New Age Craft Shows in Texas

by Sarah McLeod
Jurgen Hasbron sculpted a life-size figure of a Texas longhorn steer.

Jurgen Hasbron sculpted a life-size figure of a Texas longhorn steer.

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New age arts and crafts capture the spirit of people, plants and animals. The art inspires awareness of life's interrelationships. It also provokes thought and feelings of unity with nature. While beautiful, functional new age crafts are also believed to generate metaphysical properties such as healing or protection because they are made from natural materials. Many Texas-based artists offer this connection of spirit through art and sell their wares at shows across the state.

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Sculptures

Several sculptors capture the spirit of the Texas landscape and Native American culture. Jurgen Hasbron uses wood, bronze and stones to capture movement such as a bird in flight, a rabbit mid-hop, an owl in a 360-degree head turn and elder with eyes closed and lips pursed as if in song. Gary Thompson uses brass to sculpt cacti and furniture pieces. These crafts sell at Arlington's Texas Indian Market, Albuquerque's Balloon Fiesta and New Mexico State Fair Ground, Blanco's Lavendar Festival Market, and Rockport's Art Festival.

Jewelry

Are you looking for jewelry made from real gems and metals indigenous to Texas, such as sterling silver, lapis, onyx, gold, opal, blue chalcedony, garnet, chrysoprase or turquoise? One jewelry maker, Randy Bryant, refers to his materials as God-given and claims that the stones themselves dictate how they should be paired and set. Another artist, Gail Kincaid, crafts pearl rings that resemble babies being held between fingers. Wearable new age art is showcased at the annual Rio Grande Arts and Crafts Spring Show, Albuquerque's New Mexico State Fair Ground, Rockdale's Tejas Art and Book Festival, the Dallas Arboretum's fine art festival (dallasarboretum.org), Fayetteville's Art Walk and Pampa's Fine Art and Crafts Festival.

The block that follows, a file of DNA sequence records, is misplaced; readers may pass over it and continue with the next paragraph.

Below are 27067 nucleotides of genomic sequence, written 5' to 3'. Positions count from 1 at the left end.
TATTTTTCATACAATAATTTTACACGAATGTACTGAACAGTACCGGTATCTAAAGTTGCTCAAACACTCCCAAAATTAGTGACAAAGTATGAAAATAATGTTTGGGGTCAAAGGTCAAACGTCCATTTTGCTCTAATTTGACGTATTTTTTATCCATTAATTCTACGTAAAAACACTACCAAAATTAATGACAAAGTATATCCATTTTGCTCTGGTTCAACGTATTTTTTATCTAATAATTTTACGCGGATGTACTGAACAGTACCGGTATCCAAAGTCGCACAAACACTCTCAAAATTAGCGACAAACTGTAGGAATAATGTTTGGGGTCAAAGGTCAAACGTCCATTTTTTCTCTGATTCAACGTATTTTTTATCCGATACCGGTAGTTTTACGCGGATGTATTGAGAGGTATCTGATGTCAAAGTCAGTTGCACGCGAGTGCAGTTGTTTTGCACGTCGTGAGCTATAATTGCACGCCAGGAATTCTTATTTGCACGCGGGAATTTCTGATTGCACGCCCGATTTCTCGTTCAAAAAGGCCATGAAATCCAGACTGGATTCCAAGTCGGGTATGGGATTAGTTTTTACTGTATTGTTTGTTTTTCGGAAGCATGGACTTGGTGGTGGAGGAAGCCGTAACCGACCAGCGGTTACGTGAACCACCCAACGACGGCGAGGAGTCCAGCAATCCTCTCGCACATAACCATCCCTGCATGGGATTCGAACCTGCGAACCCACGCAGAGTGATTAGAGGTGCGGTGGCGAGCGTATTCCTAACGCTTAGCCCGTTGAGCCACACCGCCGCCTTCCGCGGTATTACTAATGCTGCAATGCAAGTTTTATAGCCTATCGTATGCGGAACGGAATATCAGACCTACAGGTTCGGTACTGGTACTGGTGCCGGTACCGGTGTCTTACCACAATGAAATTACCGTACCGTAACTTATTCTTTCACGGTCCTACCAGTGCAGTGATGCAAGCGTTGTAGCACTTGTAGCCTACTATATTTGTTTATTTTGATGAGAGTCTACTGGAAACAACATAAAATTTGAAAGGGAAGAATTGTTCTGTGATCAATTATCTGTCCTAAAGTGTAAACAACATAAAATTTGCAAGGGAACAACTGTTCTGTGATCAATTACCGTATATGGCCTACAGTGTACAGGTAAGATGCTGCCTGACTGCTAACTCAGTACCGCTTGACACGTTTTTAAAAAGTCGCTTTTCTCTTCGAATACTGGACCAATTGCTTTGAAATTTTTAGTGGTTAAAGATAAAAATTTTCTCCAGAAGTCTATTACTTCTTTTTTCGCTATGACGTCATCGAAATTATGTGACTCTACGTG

Mesquite

New age aficionados and Texas art lovers alike appreciate woodwork created from the state's native mesquite wood. Mesquite shapes in the form of functional lamps, bowls and vases in both standard and non-traditional figures is showcased in shows all across the state. Some pieces have a polished patina while others are made to look weathered. Mesquite crafts shimmer and exude a sense of time-tested longevity. Look for these pieces at Austin's Lady Bird Johnson Wildflower Center and Pecan Street art show, Richardson's Huffhines Art Trails, The Woodlands' Panther Creek and Market Street shows and Fredericksburg's Texas Mesquite Association art show.

Paintings

While not three-dimensional like the other art forms, paintings capture breath-taking scenes of still life in the southwest just the same. Art lovers are able to view backdrops from paintings that sculptures, jewelry and functional pieces cannot offer. Paintings of grazing buffalo, tribal elders and the dancing Kokopelli fertility god are featured at the Beachcombers Fine Art Show in South Padre Island's Convention Center, Round Top's Emma Lee Turney's Folk Art and Creative Arts Fair, Corpus Christi's Al Amin Shrine Gun Show, Kerrville's Kerr County Fair, Aransas Pass' Civic Center Show and The Art Center in Dumas, Texas (dumasmuseumandartcenter.org).

About the Author

Sarah McLeod began writing professionally for the federal government In 1999. In 2002 she was trained by Georgetown University's Oncology Chief to abstract medical records and has since contributed to Phase I through Phase IV research around the country. McLeod holds a Bachelor of Arts in human services from George Washington University and a Master of Science in health science from Touro University.

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